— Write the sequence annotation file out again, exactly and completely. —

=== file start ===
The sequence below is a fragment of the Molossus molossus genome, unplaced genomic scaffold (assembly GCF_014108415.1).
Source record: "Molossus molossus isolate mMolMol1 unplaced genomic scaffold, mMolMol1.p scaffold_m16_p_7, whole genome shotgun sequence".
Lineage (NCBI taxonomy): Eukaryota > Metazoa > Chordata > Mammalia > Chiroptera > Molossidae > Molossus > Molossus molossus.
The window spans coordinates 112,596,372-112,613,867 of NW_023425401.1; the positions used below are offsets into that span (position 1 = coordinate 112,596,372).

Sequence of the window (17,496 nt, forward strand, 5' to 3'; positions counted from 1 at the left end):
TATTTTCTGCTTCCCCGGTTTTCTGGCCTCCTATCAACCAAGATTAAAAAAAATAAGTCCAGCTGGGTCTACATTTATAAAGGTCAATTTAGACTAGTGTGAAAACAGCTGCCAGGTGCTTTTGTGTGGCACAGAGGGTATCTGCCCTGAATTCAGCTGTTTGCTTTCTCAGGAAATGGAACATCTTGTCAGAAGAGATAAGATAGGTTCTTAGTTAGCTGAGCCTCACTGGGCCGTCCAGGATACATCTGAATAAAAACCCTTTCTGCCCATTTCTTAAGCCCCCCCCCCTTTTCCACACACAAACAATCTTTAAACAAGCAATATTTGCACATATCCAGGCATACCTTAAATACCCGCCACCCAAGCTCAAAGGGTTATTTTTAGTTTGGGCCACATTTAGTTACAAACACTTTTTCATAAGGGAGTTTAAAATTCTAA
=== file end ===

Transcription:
The sequence below is a fragment of the Molossus molossus genome, unplaced genomic scaffold (assembly GCF_014108415.1).
Source record: "Molossus molossus isolate mMolMol1 unplaced genomic scaffold, mMolMol1.p scaffold_m16_p_7, whole genome shotgun sequence".
Lineage (NCBI taxonomy): Eukaryota > Metazoa > Chordata > Mammalia > Chiroptera > Molossidae > Molossus > Molossus molossus.
The window spans coordinates 112,596,372-112,613,867 of NW_023425401.1; the positions used below are offsets into that span (position 1 = coordinate 112,596,372).

Sequence of the window (17,496 nt, forward strand, 5' to 3'; positions counted from 1 at the left end):
TATTTTCTGCTTCCCCGGTTTTCTGGCCTCCTATCAACCAAGATTAAAAAAAATAAGTCCAGCTGGGTCTACATTTATAAAGGTCAATTTAGACTAGTGTGAAAACAGCTGCCAGGTGCTTTTGTGTGGCACAGAGGGTATCTGCCCTGAATTCAGCTGTTTGCTTTCTCAGGAAATGGAACATCTTGTCAGAAGAGATAAGATAGGTTCTTAGTTAGCTGAGCCTCACTGGGCCGTCCAGGATACATCTGAATAAAAACCCTTTCTGCCCATTTCTTAAGCCCCCCCCCCTTTTCCACACACAAACAATCTTTAAACAAGCAATATTTGCACATATCCAGGCATACCTTAAATACCCGCCACCCAAGCTCAAAGGGTTATTTTTAGTTTGGGCCACATTTAGTTACAAACACTTTTTCATAAGGGAGTTTAAAATTCTAA